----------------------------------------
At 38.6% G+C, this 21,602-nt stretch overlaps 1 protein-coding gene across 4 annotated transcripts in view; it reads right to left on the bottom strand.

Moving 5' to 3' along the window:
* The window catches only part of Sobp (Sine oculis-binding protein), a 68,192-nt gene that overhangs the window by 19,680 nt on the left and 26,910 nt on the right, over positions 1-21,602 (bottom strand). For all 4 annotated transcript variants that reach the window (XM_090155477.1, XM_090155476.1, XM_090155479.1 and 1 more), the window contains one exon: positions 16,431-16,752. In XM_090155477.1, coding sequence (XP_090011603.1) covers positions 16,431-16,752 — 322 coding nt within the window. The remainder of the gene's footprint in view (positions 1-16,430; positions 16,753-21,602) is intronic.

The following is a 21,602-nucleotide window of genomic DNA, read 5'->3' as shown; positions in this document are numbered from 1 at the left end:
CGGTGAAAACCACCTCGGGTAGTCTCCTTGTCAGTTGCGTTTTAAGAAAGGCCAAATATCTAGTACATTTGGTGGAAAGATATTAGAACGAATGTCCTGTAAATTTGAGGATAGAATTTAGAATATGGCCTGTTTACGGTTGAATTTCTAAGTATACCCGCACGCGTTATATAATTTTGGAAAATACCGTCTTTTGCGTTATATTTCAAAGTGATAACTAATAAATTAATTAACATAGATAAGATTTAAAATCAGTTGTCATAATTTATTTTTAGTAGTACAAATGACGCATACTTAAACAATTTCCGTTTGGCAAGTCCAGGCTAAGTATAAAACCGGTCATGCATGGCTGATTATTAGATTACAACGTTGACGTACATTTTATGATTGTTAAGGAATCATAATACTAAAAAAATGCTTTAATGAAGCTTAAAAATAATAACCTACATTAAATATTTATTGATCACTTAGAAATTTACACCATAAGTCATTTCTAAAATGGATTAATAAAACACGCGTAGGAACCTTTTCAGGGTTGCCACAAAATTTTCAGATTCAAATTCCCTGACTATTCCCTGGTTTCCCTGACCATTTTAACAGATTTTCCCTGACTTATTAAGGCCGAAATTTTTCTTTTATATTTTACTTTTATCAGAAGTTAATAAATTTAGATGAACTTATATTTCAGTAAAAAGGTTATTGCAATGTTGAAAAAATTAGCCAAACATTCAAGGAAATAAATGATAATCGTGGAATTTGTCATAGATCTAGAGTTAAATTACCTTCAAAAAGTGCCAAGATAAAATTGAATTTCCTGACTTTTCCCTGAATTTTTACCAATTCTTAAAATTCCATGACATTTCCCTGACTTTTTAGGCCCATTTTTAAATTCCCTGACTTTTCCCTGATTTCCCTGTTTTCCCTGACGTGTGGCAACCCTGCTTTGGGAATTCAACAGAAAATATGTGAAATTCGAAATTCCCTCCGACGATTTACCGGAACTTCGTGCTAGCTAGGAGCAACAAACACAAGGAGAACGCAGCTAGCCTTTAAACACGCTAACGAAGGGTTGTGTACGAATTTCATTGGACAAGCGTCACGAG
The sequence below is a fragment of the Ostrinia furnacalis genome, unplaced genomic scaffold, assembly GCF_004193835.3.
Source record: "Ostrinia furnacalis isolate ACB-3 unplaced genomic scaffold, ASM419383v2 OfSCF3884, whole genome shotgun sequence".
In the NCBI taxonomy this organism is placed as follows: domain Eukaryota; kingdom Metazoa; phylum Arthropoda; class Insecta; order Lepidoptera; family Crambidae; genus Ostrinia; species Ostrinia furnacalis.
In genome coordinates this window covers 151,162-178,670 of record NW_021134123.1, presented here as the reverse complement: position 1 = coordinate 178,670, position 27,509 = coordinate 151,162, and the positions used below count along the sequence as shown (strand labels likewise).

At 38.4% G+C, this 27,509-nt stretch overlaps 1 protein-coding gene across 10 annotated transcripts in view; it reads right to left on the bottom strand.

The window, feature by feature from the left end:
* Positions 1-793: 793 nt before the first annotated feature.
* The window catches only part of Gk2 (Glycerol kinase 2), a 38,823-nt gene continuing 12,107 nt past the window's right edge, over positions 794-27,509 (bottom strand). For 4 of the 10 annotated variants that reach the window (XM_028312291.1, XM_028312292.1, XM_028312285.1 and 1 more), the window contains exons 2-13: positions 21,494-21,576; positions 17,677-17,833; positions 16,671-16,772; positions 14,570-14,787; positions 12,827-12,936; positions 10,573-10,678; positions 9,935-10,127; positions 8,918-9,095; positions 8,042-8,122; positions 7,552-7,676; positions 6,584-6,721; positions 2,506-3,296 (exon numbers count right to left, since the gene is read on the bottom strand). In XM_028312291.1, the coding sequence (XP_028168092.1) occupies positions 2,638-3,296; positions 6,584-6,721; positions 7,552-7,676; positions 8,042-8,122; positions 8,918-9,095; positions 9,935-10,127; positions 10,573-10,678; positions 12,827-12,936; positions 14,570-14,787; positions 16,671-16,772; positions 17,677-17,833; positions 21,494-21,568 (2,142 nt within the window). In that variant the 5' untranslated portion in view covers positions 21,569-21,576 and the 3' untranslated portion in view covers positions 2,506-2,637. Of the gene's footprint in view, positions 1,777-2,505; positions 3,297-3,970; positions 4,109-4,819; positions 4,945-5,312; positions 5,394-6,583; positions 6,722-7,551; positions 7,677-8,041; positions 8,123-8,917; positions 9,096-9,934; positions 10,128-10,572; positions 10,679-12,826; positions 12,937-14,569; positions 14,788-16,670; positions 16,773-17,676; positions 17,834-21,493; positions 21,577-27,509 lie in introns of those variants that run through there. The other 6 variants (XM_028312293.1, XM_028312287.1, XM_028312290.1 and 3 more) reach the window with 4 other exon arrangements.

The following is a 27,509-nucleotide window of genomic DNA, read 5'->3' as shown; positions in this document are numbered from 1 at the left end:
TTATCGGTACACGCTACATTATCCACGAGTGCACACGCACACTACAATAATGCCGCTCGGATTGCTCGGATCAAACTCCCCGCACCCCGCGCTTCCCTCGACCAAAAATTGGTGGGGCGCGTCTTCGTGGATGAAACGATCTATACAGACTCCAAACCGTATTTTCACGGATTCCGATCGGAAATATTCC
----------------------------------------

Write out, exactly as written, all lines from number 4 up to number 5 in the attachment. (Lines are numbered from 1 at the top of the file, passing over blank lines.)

The following is a 21,602-nucleotide window of genomic DNA, read 5'->3' as shown; positions in this document are numbered from 1 at the left end:
CGGTGAAAACCACCTCGGGTAGTCTCCTTGTCAGTTGCGTTTTAAGAAAGGCCAAATATCTAGTACATTTGGTGGAAAGATATTAGAACGAATGTCCTGTAAATTTGAGGATAGAATTTAGAATATGGCCTGTTTACGGTTGAATTTCTAAGTATACCCGCACGCGTTATATAATTTTGGAAAATACCGTCTTTTGCGTTATATTTCAAAGTGATAACTAATAAATTAATTAACATAGATAAGATTTAAAATCAGTTGTCATAATTTATTTTTAGTAGTACAAATGACGCATACTTAAACAATTTCCGTTTGGCAAGTCCAGGCTAAGTATAAAACCGGTCATGCATGGCTGATTATTAGATTACAACGTTGACGTACATTTTATGATTGTTAAGGAATCATAATACTAAAAAAATGCTTTAATGAAGCTTAAAAATAATAACCTACATTAAATATTTATTGATCACTTAGAAATTTACACCATAAGTCATTTCTAAAATGGATTAATAAAACACGCGTAGGAACCTTTTCAGGGTTGCCACAAAATTTTCAGATTCAAATTCCCTGACTATTCCCTGGTTTCCCTGACCATTTTAACAGATTTTCCCTGACTTATTAAGGCCGAAATTTTTCTTTTATATTTTACTTTTATCAGAAGTTAATAAATTTAGATGAACTTATATTTCAGTAAAAAGGTTATTGCAATGTTGAAAAAATTAGCCAAACATTCAAGGAAATAAATGATAATCGTGGAATTTGTCATAGATCTAGAGTTAAATTACCTTCAAAAAGTGCCAAGATAAAATTGAATTTCCTGACTTTTCCCTGAATTTTTACCAATTCTTAAAATTCCATGACATTTCCCTGACTTTTTAGGCCCATTTTTAAATTCCCTGACTTTTCCCTGATTTCCCTGTTTTCCCTGACGTGTGGCAACCCTGCTTTGGGAATTCAACAGAAAATATGTGAAATTCGAAATTCCCTCCGACGATTTACCGGAACTTCGTGCTAGCTAGGAGCAACAAACACAAGGAGAACGCAGCTAGCCTTTAAACACGCTAACGAAGGGTTGTGTACGAATTTCATTGGACAAGCGTCACGAG